Bpf Koopvaardij, the €3.8bn Dutch pension fund for the country’s merchant navy, paid an additional €10m in benefits last year after it discovered almost 4,400 divorced people were entitled to pension payments in arrears.

The group of people were former partners of members of the scheme, and were entitled to a pension if their ex-partner died.

According to the pension fund, most of those affected had divorced their spouse in the 1980s and 1990s, and weren’t previously known to the scheme.

In comments about its annual report for 2017, Koopvaardij indicated that its search for beneficiaries started in 2015, when it was approached by some ex-partners. The search largely focused on local council administration.

The scheme found that, in many cases, the former partner had died in the meantime, which meant that the pension fund had to pay benefits in arrears, totalling €10m last year.

Ex-partners’ entitlements only apply for the period of the marriage, and must be shared with any new partners.

Elsewhere in its annual report, Koopvaardij recorded an overall return of 2.1% on its portfolio and saw its coverage ratio rise to 113.4% at the end of June.

It said it had started constructing a €120m mortgages portfolio, and had already achieved returns of 3.5% and 6.7% for corporate and residential mortgages, respectively.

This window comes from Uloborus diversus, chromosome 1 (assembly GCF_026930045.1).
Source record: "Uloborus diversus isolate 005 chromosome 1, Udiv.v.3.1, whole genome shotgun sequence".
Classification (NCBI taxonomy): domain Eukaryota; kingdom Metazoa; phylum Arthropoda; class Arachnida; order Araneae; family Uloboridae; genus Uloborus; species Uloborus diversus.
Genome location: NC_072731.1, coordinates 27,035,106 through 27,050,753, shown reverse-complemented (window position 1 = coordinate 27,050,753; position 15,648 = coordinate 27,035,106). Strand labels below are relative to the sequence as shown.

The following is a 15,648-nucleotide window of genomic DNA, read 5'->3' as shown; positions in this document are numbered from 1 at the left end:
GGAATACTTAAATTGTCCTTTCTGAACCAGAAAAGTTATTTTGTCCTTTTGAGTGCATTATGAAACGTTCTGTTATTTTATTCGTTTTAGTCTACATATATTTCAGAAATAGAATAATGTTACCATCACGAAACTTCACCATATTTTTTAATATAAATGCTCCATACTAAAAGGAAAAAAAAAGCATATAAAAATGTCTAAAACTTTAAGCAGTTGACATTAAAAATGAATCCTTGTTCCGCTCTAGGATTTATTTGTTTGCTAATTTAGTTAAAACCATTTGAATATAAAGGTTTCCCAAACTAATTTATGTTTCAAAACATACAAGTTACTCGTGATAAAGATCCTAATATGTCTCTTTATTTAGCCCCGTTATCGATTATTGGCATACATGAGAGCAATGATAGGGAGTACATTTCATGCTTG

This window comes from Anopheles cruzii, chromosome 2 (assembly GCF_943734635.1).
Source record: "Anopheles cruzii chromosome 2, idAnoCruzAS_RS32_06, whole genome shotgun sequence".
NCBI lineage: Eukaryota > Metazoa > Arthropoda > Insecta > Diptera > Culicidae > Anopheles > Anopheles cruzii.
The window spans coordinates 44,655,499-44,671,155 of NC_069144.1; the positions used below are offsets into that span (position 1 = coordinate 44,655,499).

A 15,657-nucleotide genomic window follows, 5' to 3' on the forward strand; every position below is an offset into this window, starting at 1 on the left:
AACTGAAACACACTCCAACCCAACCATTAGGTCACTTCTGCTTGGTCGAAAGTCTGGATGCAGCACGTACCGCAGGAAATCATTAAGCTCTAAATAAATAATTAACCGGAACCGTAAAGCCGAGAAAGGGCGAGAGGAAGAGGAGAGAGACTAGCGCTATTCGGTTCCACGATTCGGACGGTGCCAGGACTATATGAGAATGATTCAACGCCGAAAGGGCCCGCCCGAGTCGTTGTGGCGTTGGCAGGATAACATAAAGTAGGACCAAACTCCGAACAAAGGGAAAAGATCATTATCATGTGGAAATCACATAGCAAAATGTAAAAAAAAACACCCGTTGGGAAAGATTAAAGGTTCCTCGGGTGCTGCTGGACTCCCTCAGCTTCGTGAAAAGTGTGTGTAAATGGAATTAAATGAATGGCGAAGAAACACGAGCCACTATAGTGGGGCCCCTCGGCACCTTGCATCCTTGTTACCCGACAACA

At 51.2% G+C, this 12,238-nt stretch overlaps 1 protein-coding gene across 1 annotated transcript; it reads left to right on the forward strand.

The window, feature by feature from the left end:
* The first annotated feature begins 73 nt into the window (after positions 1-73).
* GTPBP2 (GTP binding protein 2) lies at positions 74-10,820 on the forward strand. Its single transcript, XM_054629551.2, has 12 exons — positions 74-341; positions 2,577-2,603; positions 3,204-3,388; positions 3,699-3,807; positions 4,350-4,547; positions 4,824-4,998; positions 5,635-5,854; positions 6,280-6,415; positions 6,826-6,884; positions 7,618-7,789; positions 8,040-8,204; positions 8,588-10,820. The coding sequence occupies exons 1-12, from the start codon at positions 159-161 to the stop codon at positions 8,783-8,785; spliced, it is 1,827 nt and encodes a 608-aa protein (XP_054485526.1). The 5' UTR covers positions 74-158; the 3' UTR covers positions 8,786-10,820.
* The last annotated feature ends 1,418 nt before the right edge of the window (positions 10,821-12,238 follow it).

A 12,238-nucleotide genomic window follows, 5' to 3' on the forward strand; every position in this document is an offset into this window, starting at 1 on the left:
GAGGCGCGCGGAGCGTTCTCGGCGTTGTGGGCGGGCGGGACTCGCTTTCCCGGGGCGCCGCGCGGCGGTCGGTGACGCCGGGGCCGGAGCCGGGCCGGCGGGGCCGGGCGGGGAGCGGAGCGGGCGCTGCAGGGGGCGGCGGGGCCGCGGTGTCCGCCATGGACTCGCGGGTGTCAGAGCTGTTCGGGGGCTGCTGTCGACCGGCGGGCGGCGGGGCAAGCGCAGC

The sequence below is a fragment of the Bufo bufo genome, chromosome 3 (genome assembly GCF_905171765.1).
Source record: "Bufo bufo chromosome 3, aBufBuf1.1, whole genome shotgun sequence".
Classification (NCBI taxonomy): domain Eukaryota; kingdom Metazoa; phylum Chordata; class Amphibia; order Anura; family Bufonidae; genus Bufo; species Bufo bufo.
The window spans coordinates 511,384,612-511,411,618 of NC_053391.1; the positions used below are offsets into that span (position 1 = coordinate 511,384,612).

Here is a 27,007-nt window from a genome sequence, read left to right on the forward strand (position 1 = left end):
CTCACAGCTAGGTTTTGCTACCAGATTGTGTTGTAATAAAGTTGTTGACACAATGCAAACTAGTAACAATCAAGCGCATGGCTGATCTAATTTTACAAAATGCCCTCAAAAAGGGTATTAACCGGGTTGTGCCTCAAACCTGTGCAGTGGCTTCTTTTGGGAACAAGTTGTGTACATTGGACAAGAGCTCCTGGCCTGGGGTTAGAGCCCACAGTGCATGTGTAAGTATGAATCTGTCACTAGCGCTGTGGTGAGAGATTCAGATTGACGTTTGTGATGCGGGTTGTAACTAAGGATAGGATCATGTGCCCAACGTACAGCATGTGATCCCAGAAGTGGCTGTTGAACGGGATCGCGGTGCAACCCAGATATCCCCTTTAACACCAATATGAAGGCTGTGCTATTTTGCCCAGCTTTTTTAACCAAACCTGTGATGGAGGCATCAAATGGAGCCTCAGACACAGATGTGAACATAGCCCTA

The scheme’s return-seeking assets – 30% of the total portfolio – delivered 10.2%, with emerging markets equity and east Asian equity the best performing portfolios, generating 20% and 15.6%, respectively. Its 1.9% infrastructure allocation yielded more than 6%.

The pension fund incurred a 0.8% loss – after its currency hedge – on hedge funds.

It indicated that it would keep the asset class in its investment portfolio, despite its goal to generate absolute positive returns, as it was part of its new strategic investment framework.

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Erwin Cramer, the scheme’s director, said that Koopvaardij was interested in co-operating with other sector-related pension funds to reduce its vulnerability and to achieve synergy benefits.

He added that the scheme had been in touch with other pension funds to explore possible ways of co-operation, in particular regarding board support on complicated issues.

Koopvaardij said it had driven down costs per participant from €176 to €163.50.

It attributed an increase in combined costs of asset management and transactions – from 0.36% to 0.42% – to higher management fees paid to its asset manager MN. However, these fees were agreed in exchange for lower performance-related charges.

The scheme also cited its growing infrastructure holdings and the introduction of mortgages into its investment portfolio as other factors pushing up costs.

The merchant navy scheme has 5,430 active participants, 18,250 deferred members and 30,920 pensioners.